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50 years of rallying: Derek Ayson guns for success at 2017 Otago Rally

10 February, 2017


Gore driver Derek Ayson is focusing on winning the Classic section of the 2017 Otago Rally for a fourth time, something which has never been done before.

The New Zealand Rally season kicks off on 7 April and in this celebratory 50th year of the sport in New Zealand, the honour goes to the Otago Rally as the season opener.

Fresh from an overall fastest time and Challenge section win in his first and only Silver Fern Rally in December last year with co-driver Gavin McDermott of Wyndham, Derek is relishing the challenge.

“2016 was one of our best years yet. It’s a huge commitment to do the Silver Fern, so I don’t think we will be doing it again just yet,” Derek said.

A former national two-wheel drive rally champion in 2004, he returned in 2005 with a Mitsubishi EVO 4 and with co-driver Andrew Graves of Gore, secured the new format national Rally Extreme championship — Graves has since gone on to prove he is no mean driver either, with a string of wins and high rally placings.

Ever increasing costs and work commitments drew Derek back to the popular classic rally class and his old favourite, a Ford Escort.

This year’s Otago Rally offered a special challenge and it also included one of his favourite rally stages, he said.

“Kuri Bush is the best stage ever! Plus Cannibal Bay at the Catlins is pretty cool too. There are two of us with three Otago Rally classic wins, so I’m going to have a really good go at making it a fourth win,” Derek said.

He is up against it this year with a big field expected including the entertaining Irishman Frank Kelly in his Ford Escort MKII.

“There are some pretty quick cars entered so it will be a big ask. The camaraderie in this class is enormous,” he said.


He relished the roads used for the Otago Rally, some of which had been part of the just completed Silver Fern Rally.

Seated alongside Derek would be his co-driver from last year’s Border Ranges Rally in Queensland Australia, Catriona Kelly. With the pair now accustomed to each other’s rallying style in a Ford Escort loaned by friend Ed Mulligan and in the previous year in Ed’s BMW, it could be an interesting combination.

“Catriona is very good and she has been co-driving on roads in Australia which are very similar to here,” he said.

Ayson’s reliable Ford Escort MKII is something special amongst a large field of MKI and II versions in the classic rally series.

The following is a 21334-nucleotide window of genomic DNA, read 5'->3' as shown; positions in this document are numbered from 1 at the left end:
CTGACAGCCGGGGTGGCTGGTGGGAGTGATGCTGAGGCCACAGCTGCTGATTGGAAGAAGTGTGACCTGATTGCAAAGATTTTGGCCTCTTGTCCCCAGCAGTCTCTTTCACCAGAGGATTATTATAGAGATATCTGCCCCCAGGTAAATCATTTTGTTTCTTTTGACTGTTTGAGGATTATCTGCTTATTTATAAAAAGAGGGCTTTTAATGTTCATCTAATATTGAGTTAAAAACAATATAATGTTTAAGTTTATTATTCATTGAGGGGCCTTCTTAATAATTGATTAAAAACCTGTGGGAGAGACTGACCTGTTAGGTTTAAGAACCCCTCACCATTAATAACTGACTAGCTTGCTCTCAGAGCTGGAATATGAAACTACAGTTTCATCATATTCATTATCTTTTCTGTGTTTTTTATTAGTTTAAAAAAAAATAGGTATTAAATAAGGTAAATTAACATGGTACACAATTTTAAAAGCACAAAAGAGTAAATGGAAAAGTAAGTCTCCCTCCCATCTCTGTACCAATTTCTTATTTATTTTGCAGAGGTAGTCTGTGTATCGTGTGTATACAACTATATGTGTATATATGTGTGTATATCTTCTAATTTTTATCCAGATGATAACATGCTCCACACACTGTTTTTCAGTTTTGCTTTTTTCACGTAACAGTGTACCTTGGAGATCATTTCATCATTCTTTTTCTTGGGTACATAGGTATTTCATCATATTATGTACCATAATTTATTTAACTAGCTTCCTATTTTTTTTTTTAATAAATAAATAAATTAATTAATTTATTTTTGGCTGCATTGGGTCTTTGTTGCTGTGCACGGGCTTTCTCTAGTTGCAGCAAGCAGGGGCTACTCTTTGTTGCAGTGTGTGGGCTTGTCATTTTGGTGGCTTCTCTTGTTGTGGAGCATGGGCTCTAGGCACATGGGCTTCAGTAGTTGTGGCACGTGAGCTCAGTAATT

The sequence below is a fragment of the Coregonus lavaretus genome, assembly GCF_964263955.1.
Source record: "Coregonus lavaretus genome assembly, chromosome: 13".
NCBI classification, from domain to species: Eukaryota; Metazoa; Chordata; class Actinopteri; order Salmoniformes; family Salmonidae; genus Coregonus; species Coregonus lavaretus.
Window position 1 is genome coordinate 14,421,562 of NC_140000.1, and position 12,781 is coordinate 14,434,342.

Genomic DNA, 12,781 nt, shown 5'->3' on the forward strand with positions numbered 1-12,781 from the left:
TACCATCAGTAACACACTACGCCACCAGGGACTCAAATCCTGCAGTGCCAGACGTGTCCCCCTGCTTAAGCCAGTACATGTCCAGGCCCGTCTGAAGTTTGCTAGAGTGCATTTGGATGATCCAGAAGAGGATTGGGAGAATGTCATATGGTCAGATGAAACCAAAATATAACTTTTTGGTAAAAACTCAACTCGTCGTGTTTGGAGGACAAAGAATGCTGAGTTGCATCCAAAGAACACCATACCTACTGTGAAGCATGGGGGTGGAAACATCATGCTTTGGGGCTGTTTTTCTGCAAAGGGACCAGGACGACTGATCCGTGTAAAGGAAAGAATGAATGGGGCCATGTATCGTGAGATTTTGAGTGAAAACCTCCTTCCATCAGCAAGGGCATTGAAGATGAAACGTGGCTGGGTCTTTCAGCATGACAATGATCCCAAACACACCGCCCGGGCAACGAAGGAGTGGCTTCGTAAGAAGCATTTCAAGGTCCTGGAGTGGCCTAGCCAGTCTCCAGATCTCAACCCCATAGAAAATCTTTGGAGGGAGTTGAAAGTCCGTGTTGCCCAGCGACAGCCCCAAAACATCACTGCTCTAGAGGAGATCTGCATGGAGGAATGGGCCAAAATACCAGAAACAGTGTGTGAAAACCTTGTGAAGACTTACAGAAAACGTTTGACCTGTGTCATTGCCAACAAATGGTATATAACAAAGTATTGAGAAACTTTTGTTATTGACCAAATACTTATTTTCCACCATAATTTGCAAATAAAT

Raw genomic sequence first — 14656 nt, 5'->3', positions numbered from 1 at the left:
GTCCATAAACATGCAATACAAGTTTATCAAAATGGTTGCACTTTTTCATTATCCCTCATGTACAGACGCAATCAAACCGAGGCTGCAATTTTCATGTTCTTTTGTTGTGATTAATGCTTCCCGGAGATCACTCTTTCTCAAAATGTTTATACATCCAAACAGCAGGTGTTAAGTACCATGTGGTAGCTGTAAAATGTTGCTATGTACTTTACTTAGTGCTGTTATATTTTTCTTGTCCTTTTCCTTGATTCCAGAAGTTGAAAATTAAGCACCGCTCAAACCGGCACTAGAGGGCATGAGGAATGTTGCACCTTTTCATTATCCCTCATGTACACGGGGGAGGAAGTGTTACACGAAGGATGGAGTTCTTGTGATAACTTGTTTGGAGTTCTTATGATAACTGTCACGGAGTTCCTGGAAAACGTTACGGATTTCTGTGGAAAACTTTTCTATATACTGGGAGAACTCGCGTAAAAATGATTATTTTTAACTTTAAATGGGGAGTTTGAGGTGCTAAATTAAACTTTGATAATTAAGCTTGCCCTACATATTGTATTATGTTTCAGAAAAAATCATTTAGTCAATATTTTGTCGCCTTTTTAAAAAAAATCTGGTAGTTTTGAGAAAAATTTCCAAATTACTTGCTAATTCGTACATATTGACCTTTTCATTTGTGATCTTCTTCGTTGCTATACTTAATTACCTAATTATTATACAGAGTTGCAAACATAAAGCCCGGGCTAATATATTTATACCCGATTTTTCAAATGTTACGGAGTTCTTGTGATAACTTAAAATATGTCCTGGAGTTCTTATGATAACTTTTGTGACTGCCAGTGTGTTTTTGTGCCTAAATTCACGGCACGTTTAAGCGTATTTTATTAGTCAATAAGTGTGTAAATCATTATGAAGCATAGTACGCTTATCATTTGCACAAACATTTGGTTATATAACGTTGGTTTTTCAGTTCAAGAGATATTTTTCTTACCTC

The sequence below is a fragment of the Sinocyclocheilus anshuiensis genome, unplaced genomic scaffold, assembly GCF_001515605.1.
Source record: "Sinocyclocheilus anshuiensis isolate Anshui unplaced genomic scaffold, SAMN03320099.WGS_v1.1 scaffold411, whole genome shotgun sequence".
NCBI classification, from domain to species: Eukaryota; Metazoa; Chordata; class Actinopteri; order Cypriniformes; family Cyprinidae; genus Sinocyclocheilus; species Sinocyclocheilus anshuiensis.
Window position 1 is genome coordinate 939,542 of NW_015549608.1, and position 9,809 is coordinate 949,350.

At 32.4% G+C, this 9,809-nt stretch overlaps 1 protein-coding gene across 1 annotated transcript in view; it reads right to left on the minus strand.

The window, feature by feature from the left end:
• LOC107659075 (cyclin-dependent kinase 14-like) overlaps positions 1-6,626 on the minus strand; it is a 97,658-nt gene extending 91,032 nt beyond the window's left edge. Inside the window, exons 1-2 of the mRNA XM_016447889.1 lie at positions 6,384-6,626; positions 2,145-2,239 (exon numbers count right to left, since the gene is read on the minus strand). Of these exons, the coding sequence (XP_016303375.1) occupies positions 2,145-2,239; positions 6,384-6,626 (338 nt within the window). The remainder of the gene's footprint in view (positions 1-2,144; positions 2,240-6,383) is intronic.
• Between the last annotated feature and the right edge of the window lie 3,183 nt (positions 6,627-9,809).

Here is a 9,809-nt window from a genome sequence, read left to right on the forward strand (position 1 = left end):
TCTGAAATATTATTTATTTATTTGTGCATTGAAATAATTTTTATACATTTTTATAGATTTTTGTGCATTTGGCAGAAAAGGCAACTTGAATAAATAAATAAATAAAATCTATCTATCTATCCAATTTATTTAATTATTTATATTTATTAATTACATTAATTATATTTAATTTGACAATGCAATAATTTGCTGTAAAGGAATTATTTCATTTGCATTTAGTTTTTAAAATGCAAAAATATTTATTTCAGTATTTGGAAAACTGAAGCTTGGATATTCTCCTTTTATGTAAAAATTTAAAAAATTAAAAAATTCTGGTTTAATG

Fitted with an FJ20 Nissan engine stroked to 2.4litres and running through a five-speed Hollinger / ZF gearbox, the combination had provided good reliable power and torque without the astronomical costs associated with the lovely sounding Cosworth BDAs so often seen in these cars.

After a total of 14 or 15 consecutive rallies, the Peter Kennard built engine was due for some TLC — Brent Tiney in Christchurch has had the car back for a full freshen up afte originally building the car.

“It’s been amazingly reliable and it really is now giving its best with performance and pace not far away from the leading cars in the class. It really is my favourite fun rally car this one,” he said.

Getting the power to the ground is a well-supported, multi-link, Toyota Hi-Lux limited-slip differential with adapted BMW discs and AP brakes, while up front a change to MCA suspension and AP brakes had seen some noticeable handling gains.

“The car was built in 2009, so in eight seasons, it’s gone pretty well,” Derek said.

This year’s Otago Rally includes a new 40km sealed stage and section of the Glendu Forest which had not been used for 30-years and the rally had attracted a large contingent of drivers from overseas.

The rally starts on Saturday in Dunedin’s Octagon and runs over 14 special stages and some 285km with day one finishing with the traditional sprint around the streets in Dunedin.

Clerk of Course Norman Oakley said day two would be based in Waihola, but the day included something special.

“A feature of this day will be the inclusion of a 55km monster stage in the Berwick Forest that will start and finish on fast public roads, but which will contain a middle section of some typical forestry roads. This stage may decide the event,” Norman said.

Fear and loathing the blue oval – part one

The slogan went something like ‘There’s a Ford in your future’. ‘Bugger off!’ were always the words that sprung to my mind. Ford and I have never really got on in the manner of many of my friends, so I’d say my relationship to the brand was distant. The accelerating blur of passing time has helpfully blanketed memories of a few Ford encounters which I probably wanted to forget but I have to admit, now I look at them, they are re-appearing through the mists of time. What comes to mind more readily, to quote some uncharitable wit, is that the letters Ford could stand for ‘fix or repair daily’. Still, I have to ’fess up, there were several Fords in my past.

Class struggle

For a British car, it is huge; for those sitting inside, the bonnet seems to extend past the horizon. The front seats are very comfortable rather than body hugging. The dashboard and centre console cluster are beautifully laid out, reminiscent of a fighter plane cockpit, with acres of red leather all around. Its V8 burble is on show. It is not a car to sneak about in, and it gets attention wherever it goes.
The large back window, possibly the best-known feature of the Interceptor and one that sets it apart, has very good functionality, allowing greater access to the boot. It would not be an easy job to replace it, so Interceptor owners are careful about reversing and not hitting anything.